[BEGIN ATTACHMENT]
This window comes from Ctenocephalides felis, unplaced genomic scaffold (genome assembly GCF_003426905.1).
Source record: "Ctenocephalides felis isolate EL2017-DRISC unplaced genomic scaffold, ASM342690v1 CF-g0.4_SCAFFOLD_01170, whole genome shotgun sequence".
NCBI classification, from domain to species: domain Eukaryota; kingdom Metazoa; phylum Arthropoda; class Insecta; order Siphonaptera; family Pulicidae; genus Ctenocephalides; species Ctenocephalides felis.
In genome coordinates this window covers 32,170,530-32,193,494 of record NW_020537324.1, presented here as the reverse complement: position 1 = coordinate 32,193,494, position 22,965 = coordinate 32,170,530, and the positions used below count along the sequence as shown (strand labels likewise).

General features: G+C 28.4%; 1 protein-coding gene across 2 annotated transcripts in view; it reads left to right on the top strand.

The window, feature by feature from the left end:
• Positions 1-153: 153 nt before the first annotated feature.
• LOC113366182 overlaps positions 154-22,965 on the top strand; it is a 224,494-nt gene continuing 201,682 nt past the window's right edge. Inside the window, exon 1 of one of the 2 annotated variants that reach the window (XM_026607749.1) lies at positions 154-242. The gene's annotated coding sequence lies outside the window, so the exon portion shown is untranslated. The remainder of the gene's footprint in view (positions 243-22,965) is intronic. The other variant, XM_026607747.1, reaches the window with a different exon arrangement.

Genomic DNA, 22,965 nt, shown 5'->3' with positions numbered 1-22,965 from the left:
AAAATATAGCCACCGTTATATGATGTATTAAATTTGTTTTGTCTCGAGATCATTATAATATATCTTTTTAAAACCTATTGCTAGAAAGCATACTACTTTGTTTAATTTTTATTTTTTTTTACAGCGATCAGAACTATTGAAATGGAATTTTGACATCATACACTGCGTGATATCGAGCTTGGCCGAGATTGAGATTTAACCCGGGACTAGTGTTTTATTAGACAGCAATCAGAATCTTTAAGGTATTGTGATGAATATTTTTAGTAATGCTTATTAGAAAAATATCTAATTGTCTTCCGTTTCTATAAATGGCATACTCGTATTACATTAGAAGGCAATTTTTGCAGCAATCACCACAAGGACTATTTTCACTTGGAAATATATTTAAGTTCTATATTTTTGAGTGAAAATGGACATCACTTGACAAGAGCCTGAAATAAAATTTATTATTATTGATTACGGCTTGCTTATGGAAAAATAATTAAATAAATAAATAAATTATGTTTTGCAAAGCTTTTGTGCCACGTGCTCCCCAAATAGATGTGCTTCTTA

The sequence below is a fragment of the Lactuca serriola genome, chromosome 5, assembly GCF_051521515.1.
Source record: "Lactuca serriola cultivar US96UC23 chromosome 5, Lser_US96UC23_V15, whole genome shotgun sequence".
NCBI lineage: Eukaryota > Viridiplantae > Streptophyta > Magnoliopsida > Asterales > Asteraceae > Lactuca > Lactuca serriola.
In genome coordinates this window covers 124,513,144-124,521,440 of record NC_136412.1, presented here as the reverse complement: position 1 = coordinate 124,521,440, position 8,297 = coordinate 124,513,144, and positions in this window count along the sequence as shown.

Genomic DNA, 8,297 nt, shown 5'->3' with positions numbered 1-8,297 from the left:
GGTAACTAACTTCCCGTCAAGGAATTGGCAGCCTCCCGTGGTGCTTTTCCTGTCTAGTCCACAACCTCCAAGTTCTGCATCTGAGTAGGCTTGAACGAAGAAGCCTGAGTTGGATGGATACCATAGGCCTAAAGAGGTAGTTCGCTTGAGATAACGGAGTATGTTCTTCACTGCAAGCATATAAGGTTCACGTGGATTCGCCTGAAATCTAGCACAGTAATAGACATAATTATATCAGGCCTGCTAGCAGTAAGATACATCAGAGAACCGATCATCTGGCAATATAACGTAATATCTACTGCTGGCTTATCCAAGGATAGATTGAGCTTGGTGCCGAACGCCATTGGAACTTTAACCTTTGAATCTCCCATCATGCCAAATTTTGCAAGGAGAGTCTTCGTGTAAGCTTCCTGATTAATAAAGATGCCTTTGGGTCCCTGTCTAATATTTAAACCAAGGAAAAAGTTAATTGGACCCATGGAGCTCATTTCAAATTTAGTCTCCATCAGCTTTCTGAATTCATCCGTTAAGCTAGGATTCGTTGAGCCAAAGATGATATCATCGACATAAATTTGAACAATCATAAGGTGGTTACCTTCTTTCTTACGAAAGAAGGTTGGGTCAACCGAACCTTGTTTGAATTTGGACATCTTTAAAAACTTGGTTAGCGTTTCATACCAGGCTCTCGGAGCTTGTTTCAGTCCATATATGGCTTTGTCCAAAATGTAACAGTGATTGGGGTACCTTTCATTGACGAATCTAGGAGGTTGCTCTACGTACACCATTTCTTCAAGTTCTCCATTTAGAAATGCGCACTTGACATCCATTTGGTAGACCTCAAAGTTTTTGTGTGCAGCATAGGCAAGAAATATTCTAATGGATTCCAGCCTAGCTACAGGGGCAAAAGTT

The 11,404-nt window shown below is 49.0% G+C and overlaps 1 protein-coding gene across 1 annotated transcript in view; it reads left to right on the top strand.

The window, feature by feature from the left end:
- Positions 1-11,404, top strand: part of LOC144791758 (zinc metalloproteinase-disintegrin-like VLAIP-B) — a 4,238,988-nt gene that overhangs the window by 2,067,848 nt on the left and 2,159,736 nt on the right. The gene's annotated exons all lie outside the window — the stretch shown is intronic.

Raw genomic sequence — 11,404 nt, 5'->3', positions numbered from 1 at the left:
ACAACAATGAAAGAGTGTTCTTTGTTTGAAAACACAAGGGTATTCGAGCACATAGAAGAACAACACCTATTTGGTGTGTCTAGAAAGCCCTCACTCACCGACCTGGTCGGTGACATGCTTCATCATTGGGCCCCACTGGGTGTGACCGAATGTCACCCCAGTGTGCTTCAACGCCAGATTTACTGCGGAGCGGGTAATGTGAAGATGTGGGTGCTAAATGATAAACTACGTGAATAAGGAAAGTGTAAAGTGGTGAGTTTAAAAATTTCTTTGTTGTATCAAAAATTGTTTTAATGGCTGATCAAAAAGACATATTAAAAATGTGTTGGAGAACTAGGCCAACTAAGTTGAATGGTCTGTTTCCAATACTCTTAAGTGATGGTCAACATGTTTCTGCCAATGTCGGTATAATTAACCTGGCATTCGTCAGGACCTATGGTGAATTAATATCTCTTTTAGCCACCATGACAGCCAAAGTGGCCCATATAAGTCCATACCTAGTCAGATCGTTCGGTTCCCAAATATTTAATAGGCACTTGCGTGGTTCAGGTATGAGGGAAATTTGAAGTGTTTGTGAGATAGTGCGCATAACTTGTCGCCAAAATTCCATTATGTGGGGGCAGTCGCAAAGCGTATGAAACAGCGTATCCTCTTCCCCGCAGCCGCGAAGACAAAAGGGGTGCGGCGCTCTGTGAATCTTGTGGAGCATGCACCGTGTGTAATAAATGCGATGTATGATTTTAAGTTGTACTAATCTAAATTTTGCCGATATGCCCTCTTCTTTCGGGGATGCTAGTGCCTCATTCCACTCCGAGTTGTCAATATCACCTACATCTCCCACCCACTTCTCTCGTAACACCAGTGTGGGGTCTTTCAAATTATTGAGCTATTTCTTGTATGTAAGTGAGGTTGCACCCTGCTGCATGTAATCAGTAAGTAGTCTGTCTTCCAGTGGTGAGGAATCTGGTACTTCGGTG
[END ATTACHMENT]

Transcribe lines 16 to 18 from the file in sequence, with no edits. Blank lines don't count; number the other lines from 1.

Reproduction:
GGTAACTAACTTCCCGTCAAGGAATTGGCAGCCTCCCGTGGTGCTTTTCCTGTCTAGTCCACAACCTCCAAGTTCTGCATCTGAGTAGGCTTGAACGAAGAAGCCTGAGTTGGATGGATACCATAGGCCTAAAGAGGTAGTTCGCTTGAGATAACGGAGTATGTTCTTCACTGCAAGCATATAAGGTTCACGTGGATTCGCCTGAAATCTAGCACAGTAATAGACATAATTATATCAGGCCTGCTAGCAGTAAGATACATCAGAGAACCGATCATCTGGCAATATAACGTAATATCTACTGCTGGCTTATCCAAGGATAGATTGAGCTTGGTGCCGAACGCCATTGGAACTTTAACCTTTGAATCTCCCATCATGCCAAATTTTGCAAGGAGAGTCTTCGTGTAAGCTTCCTGATTAATAAAGATGCCTTTGGGTCCCTGTCTAATATTTAAACCAAGGAAAAAGTTAATTGGACCCATGGAGCTCATTTCAAATTTAGTCTCCATCAGCTTTCTGAATTCATCCGTTAAGCTAGGATTCGTTGAGCCAAAGATGATATCATCGACATAAATTTGAACAATCATAAGGTGGTTACCTTCTTTCTTACGAAAGAAGGTTGGGTCAACCGAACCTTGTTTGAATTTGGACATCTTTAAAAACTTGGTTAGCGTTTCATACCAGGCTCTCGGAGCTTGTTTCAGTCCATATATGGCTTTGTCCAAAATGTAACAGTGATTGGGGTACCTTTCATTGACGAATCTAGGAGGTTGCTCTACGTACACCATTTCTTCAAGTTCTCCATTTAGAAATGCGCACTTGACATCCATTTGGTAGACCTCAAAGTTTTTGTGTGCAGCATAGGCAAGAAATATTCTAATGGATTCCAGCCTAGCTACAGGGGCAAAAGTT

The 11,404-nt window shown below is 49.0% G+C and overlaps 1 protein-coding gene across 1 annotated transcript in view; it reads left to right on the top strand.

The window, feature by feature from the left end: